Speaking at Keele University, Lord Willetts, a former Conservative minister and current head of living standards think-tank The Resolution Foundation, said wealth owned by retirees has grown out of proportion to that of working age people.
Warning of the endemic shift in wealth, he said: “There has been a long-term shift in the share of household wealth across the UK, which has been accelerated by the recent financial crash and subsequent downturn.
“The wealth of recently retired households has now overtaken that of the larger group of households headed by someone under 45-years-old.”
A new report by the Resolution Foundation, called The Pinch, focused on this imbalance of wealth and drew attention to the fact that those aged between 55 and 64 own a disproportionate amount of Britain’s £9.4trn of wealth (64 per cent) yet make up just 18 per cent of the country’s total population.
Meanwhile, the report said, the 16 to 44-year-old age bracket, which forms 34 per cent of the nation’s population, control just 16 per cent of its wealth.
The government has been criticised for protecting benefits for pensioners - such as the state pension through the triple lock - while cutting those for working age people.
The Institute for Fiscal Studies estimated in October that the median income of pensioners (£394 a week) is now higher than that of the rest of the population (£385 per week), with the think tank’s director Paul Johnson calling for the triple lock to be scrapped.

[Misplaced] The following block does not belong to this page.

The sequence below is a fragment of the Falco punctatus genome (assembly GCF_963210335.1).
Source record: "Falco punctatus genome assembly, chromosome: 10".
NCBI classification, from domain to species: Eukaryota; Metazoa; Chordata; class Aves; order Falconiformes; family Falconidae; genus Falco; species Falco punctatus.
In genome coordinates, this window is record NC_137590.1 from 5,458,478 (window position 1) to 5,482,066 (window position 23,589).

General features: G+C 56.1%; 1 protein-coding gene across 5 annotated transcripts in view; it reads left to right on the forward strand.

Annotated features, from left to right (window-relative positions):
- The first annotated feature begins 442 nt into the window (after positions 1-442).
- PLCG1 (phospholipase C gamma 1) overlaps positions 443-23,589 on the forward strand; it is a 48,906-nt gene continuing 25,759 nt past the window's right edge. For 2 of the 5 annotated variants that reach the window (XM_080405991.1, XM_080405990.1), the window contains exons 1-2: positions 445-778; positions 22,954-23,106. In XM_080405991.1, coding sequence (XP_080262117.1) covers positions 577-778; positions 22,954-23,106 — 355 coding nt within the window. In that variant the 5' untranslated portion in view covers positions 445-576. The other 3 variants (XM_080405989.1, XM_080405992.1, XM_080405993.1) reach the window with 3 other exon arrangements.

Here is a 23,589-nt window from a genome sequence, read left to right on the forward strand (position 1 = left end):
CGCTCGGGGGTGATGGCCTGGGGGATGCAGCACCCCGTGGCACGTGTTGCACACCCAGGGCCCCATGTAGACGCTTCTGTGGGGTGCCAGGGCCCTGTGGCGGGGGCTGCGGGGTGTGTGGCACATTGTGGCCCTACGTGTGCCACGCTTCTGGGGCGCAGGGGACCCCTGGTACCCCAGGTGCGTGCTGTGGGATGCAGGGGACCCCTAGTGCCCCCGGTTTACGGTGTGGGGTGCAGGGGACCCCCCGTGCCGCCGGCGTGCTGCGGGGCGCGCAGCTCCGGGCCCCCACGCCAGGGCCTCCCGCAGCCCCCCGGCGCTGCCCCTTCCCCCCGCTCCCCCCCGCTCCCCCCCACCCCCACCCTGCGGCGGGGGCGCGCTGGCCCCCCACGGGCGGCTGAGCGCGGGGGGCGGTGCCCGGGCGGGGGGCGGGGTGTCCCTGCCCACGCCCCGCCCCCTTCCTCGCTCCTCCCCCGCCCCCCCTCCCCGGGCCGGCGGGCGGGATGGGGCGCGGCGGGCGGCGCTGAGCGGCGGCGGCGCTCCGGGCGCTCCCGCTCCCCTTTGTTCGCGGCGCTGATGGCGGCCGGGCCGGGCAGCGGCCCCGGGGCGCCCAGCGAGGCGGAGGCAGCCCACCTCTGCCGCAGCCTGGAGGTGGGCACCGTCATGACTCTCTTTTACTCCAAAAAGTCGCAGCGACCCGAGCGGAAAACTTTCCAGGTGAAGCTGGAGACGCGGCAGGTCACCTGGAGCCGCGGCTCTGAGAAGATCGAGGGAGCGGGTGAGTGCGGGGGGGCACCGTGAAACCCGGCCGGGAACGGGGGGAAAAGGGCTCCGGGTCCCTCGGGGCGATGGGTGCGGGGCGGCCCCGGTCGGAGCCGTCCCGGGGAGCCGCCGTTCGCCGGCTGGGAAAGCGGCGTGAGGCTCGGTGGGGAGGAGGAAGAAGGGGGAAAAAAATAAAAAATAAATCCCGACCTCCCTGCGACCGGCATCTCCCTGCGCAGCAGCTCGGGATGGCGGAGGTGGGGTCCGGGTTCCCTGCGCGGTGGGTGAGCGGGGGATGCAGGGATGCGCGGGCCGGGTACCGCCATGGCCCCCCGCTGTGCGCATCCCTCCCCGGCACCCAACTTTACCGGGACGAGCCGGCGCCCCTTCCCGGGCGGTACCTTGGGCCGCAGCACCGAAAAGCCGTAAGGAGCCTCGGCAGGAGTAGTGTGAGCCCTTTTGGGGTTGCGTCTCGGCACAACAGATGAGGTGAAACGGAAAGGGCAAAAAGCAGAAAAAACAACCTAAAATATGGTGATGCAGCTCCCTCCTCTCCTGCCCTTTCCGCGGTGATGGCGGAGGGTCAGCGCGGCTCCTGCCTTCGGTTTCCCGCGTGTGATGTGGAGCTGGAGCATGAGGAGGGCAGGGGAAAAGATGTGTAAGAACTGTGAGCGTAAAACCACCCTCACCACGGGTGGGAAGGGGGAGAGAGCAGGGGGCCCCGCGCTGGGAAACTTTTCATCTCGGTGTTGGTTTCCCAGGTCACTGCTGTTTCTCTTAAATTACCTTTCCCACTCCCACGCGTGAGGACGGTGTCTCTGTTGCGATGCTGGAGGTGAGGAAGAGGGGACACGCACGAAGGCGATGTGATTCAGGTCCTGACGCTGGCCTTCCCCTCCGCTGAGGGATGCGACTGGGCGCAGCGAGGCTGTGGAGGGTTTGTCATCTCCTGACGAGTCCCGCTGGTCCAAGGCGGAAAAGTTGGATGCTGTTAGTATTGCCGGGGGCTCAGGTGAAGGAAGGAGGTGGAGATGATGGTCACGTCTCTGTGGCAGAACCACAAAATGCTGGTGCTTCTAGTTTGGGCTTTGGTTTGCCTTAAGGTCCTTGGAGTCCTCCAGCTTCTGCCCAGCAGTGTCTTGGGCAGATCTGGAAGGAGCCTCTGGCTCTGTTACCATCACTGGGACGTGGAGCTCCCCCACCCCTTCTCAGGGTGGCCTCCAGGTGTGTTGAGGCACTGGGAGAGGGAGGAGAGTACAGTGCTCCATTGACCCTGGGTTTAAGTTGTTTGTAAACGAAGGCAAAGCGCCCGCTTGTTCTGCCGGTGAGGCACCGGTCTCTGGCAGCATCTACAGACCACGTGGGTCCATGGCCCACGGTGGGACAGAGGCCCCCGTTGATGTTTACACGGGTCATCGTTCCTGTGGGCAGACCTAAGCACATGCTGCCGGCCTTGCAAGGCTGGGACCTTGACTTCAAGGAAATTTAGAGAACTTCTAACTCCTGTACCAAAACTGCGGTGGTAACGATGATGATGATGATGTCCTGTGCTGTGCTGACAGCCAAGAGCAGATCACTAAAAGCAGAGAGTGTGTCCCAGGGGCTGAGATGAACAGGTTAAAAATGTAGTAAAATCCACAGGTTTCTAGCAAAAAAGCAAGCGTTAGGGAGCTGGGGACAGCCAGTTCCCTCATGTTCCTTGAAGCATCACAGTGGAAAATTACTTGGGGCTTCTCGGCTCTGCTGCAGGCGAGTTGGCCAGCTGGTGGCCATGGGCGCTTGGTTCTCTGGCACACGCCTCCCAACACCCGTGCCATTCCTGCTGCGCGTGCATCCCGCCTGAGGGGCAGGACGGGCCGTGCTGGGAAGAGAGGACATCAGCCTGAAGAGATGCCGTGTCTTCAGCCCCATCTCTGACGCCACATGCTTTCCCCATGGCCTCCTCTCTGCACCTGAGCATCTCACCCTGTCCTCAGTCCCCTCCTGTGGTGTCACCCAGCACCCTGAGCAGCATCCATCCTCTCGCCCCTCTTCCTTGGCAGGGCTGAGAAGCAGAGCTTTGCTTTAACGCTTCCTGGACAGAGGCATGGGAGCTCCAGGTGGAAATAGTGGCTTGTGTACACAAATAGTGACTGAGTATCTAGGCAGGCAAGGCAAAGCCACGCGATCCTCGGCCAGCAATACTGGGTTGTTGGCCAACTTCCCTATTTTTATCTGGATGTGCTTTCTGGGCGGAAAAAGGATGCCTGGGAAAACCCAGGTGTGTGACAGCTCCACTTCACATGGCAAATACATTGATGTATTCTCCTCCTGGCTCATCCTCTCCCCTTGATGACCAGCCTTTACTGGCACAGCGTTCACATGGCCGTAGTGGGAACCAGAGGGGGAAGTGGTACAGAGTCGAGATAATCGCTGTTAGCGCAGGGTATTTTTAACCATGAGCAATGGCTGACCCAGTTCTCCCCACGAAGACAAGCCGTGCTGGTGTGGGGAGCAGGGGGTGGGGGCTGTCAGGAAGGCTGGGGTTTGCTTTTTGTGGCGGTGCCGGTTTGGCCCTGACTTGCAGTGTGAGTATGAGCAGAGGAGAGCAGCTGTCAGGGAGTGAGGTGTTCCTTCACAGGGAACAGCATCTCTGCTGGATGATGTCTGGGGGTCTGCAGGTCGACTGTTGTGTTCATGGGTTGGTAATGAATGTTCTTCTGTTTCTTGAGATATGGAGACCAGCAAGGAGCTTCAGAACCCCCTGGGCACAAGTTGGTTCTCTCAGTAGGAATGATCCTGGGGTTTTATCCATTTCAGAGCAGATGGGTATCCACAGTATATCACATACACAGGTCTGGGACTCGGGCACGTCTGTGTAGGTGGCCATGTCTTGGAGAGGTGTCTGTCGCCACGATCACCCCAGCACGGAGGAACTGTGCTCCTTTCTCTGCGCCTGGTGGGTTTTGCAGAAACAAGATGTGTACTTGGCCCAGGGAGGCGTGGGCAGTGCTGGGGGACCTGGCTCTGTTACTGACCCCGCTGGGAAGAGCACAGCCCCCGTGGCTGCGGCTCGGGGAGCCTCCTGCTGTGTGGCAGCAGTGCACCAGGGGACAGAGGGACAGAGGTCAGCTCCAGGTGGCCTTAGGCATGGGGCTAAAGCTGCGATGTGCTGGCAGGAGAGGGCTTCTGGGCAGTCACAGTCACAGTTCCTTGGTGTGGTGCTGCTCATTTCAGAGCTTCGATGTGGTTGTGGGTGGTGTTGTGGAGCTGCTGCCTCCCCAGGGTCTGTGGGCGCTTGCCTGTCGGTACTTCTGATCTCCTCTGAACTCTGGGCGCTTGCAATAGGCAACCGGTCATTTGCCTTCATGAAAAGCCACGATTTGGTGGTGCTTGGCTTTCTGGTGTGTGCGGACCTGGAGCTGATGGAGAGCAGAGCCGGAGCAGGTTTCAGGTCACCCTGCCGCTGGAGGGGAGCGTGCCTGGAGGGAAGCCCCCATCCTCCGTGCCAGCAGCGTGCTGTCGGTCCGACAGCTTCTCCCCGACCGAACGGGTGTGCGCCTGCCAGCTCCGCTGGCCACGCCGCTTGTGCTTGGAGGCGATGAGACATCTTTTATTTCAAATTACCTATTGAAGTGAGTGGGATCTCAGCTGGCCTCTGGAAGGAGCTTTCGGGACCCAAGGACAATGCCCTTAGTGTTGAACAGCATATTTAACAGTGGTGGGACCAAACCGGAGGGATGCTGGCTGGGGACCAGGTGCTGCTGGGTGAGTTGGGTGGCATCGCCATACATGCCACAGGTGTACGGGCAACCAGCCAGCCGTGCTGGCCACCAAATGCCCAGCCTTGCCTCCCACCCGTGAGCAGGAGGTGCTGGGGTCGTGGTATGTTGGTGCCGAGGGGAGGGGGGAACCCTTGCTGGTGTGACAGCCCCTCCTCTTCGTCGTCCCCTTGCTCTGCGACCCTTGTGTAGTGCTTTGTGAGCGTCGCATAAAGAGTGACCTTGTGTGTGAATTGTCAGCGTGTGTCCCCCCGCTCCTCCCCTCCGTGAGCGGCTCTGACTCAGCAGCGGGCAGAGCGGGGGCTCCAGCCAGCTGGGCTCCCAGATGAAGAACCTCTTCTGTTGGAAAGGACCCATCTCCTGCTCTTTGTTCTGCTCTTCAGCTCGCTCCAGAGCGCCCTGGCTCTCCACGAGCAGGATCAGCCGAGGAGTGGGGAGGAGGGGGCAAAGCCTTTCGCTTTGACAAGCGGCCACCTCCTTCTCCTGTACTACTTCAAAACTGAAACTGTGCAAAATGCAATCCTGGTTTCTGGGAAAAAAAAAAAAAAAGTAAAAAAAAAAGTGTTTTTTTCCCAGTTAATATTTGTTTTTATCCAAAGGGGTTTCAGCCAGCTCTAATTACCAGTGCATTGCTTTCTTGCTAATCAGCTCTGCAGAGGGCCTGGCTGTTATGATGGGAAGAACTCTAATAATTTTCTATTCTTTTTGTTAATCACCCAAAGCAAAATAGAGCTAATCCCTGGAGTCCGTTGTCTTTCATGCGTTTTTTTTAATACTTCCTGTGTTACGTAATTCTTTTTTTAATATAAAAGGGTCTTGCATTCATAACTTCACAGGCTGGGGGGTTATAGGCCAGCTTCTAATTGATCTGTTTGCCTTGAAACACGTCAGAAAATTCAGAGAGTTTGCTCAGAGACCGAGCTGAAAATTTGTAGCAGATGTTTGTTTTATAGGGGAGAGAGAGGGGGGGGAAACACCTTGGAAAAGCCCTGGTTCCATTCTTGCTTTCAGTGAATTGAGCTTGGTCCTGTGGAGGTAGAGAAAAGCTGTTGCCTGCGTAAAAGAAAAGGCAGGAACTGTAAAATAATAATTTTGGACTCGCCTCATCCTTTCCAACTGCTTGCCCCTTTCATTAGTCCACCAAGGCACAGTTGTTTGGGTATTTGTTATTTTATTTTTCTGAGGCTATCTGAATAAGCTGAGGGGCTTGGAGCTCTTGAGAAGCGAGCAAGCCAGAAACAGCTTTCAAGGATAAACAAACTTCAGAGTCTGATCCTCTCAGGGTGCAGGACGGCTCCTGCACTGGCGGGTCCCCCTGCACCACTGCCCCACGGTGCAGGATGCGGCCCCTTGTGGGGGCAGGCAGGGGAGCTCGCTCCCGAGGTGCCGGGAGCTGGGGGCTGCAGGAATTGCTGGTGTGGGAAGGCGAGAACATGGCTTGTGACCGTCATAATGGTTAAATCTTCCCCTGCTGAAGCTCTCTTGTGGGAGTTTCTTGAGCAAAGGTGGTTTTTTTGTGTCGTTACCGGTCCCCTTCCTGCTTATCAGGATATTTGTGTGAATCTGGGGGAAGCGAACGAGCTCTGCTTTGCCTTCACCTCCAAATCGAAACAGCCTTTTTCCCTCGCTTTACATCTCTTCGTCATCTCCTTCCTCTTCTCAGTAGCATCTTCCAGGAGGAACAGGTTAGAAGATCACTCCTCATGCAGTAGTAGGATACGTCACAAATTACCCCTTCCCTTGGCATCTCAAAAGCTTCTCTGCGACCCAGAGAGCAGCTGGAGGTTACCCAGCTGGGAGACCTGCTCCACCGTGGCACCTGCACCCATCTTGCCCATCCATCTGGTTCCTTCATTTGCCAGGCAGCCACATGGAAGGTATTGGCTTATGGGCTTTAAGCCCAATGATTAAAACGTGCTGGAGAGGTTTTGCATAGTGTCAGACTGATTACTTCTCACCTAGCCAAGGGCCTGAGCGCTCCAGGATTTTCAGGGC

Lord Willetts did say the generational disparity is being addressed through other means, with recent retirees transferring wealth to younger relatives, particularly through helping them onto the property ladder.
But the former science minister warned against becoming reliant on this system of wealth redistribution.
He said: “We cannot rely on families alone to offset intergenerational inequalities, particularly if the state transfers wealth in the opposite direction. Such a pattern has serious implications for social mobility.”
Lord Willetts called on government intervention in order to redress the current balance.
He said: “To ensure that younger households enjoy the same wealth in older age as recently retired households, we need to see a relentless focus on productivity to get wages growing at a healthier rate.”